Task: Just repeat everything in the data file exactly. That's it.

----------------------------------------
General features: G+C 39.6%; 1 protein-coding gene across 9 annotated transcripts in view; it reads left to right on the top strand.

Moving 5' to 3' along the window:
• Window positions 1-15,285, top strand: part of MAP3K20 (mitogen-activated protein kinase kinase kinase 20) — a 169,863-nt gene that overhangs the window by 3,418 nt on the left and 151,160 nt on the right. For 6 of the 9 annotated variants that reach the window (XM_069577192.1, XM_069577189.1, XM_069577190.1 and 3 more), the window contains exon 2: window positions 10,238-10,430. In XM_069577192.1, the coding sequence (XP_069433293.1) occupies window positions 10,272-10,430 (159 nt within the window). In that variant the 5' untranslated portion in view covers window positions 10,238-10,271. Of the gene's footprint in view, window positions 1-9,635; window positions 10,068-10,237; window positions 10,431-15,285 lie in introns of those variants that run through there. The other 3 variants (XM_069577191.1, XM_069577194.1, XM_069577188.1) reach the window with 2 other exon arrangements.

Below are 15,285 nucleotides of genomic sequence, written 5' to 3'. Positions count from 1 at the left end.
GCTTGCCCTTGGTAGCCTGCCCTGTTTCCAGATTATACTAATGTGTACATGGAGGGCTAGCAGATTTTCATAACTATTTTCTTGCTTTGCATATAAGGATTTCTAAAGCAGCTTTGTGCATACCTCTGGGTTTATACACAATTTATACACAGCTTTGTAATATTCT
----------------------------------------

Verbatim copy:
General features: G+C 39.6%; 1 protein-coding gene across 9 annotated transcripts in view; it reads left to right on the top strand.

Moving 5' to 3' along the window:
• Window positions 1-15,285, top strand: part of MAP3K20 (mitogen-activated protein kinase kinase kinase 20) — a 169,863-nt gene that overhangs the window by 3,418 nt on the left and 151,160 nt on the right. For 6 of the 9 annotated variants that reach the window (XM_069577192.1, XM_069577189.1, XM_069577190.1 and 3 more), the window contains exon 2: window positions 10,238-10,430. In XM_069577192.1, the coding sequence (XP_069433293.1) occupies window positions 10,272-10,430 (159 nt within the window). In that variant the 5' untranslated portion in view covers window positions 10,238-10,271. Of the gene's footprint in view, window positions 1-9,635; window positions 10,068-10,237; window positions 10,431-15,285 lie in introns of those variants that run through there. The other 3 variants (XM_069577191.1, XM_069577194.1, XM_069577188.1) reach the window with 2 other exon arrangements.

Below are 15,285 nucleotides of genomic sequence, written 5' to 3'. Positions count from 1 at the left end.
GCTTGCCCTTGGTAGCCTGCCCTGTTTCCAGATTATACTAATGTGTACATGGAGGGCTAGCAGATTTTCATAACTATTTTCTTGCTTTGCATATAAGGATTTCTAAAGCAGCTTTGTGCATACCTCTGGGTTTATACACAATTTATACACAGCTTTGTAATATTCT